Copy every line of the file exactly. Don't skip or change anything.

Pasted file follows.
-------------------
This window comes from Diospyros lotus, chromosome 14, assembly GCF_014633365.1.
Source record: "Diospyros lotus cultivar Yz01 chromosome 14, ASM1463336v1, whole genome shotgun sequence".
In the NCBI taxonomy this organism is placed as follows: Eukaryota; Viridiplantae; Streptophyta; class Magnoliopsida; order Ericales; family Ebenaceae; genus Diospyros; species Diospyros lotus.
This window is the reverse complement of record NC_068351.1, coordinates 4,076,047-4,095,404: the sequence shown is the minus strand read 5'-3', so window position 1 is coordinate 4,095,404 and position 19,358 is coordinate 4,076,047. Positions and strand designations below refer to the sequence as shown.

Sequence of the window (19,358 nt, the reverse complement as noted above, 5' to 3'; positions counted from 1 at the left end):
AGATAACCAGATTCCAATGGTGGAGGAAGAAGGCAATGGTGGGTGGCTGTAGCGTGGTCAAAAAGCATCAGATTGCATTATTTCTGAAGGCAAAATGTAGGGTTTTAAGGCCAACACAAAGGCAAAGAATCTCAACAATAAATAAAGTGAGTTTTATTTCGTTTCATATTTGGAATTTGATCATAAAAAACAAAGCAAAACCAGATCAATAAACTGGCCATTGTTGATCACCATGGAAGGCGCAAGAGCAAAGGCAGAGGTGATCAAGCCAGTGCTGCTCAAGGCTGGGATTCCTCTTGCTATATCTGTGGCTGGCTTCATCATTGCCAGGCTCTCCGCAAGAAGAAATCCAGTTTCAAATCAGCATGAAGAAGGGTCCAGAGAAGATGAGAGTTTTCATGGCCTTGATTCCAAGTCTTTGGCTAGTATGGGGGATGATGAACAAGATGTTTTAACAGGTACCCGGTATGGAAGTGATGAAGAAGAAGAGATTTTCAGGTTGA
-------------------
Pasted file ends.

This window comes from Diospyros lotus, chromosome 14, assembly GCF_014633365.1.
Source record: "Diospyros lotus cultivar Yz01 chromosome 14, ASM1463336v1, whole genome shotgun sequence".
In the NCBI taxonomy this organism is placed as follows: Eukaryota; Viridiplantae; Streptophyta; class Magnoliopsida; order Ericales; family Ebenaceae; genus Diospyros; species Diospyros lotus.
This window is the reverse complement of record NC_068351.1, coordinates 4,076,047-4,095,404: the sequence shown is the minus strand read 5'-3', so window position 1 is coordinate 4,095,404 and position 19,358 is coordinate 4,076,047. Positions and strand designations below refer to the sequence as shown.

Sequence of the window (19,358 nt, the reverse complement as noted above, 5' to 3'; positions counted from 1 at the left end):
AGATAACCAGATTCCAATGGTGGAGGAAGAAGGCAATGGTGGGTGGCTGTAGCGTGGTCAAAAAGCATCAGATTGCATTATTTCTGAAGGCAAAATGTAGGGTTTTAAGGCCAACACAAAGGCAAAGAATCTCAACAATAAATAAAGTGAGTTTTATTTCGTTTCATATTTGGAATTTGATCATAAAAAACAAAGCAAAACCAGATCAATAAACTGGCCATTGTTGATCACCATGGAAGGCGCAAGAGCAAAGGCAGAGGTGATCAAGCCAGTGCTGCTCAAGGCTGGGATTCCTCTTGCTATATCTGTGGCTGGCTTCATCATTGCCAGGCTCTCCGCAAGAAGAAATCCAGTTTCAAATCAGCATGAAGAAGGGTCCAGAGAAGATGAGAGTTTTCATGGCCTTGATTCCAAGTCTTTGGCTAGTATGGGGGATGATGAACAAGATGTTTTAACAGGTACCCGGTATGGAAGTGATGAAGAAGAAGAGATTTTCAGGTTGA